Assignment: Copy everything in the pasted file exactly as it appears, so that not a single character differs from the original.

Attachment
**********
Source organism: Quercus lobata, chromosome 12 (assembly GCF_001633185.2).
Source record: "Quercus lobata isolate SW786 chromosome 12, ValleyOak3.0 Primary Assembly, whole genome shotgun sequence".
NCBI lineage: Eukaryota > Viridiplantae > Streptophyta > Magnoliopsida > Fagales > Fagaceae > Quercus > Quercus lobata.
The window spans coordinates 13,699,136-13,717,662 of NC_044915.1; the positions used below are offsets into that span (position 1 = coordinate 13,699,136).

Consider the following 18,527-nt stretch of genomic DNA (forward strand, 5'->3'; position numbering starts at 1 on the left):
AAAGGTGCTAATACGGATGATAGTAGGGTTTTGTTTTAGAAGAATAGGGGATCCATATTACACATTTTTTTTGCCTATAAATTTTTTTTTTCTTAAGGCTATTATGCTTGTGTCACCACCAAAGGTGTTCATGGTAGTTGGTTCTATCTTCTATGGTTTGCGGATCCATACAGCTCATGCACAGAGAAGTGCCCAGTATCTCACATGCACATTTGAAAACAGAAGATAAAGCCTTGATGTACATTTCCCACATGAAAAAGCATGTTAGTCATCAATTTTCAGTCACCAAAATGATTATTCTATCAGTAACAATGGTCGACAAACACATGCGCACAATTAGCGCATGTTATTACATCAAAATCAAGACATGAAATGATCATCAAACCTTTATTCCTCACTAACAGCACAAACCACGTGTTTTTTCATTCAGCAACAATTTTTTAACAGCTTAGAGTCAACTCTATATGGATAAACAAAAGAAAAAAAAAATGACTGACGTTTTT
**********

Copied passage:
Source organism: Quercus lobata, chromosome 12 (assembly GCF_001633185.2).
Source record: "Quercus lobata isolate SW786 chromosome 12, ValleyOak3.0 Primary Assembly, whole genome shotgun sequence".
NCBI lineage: Eukaryota > Viridiplantae > Streptophyta > Magnoliopsida > Fagales > Fagaceae > Quercus > Quercus lobata.
The window spans coordinates 13,699,136-13,717,662 of NC_044915.1; the positions used below are offsets into that span (position 1 = coordinate 13,699,136).

Consider the following 18,527-nt stretch of genomic DNA (forward strand, 5'->3'; position numbering starts at 1 on the left):
AAAGGTGCTAATACGGATGATAGTAGGGTTTTGTTTTAGAAGAATAGGGGATCCATATTACACATTTTTTTTGCCTATAAATTTTTTTTTTCTTAAGGCTATTATGCTTGTGTCACCACCAAAGGTGTTCATGGTAGTTGGTTCTATCTTCTATGGTTTGCGGATCCATACAGCTCATGCACAGAGAAGTGCCCAGTATCTCACATGCACATTTGAAAACAGAAGATAAAGCCTTGATGTACATTTCCCACATGAAAAAGCATGTTAGTCATCAATTTTCAGTCACCAAAATGATTATTCTATCAGTAACAATGGTCGACAAACACATGCGCACAATTAGCGCATGTTATTACATCAAAATCAAGACATGAAATGATCATCAAACCTTTATTCCTCACTAACAGCACAAACCACGTGTTTTTTCATTCAGCAACAATTTTTTAACAGCTTAGAGTCAACTCTATATGGATAAACAAAAGAAAAAAAAAATGACTGACGTTTTT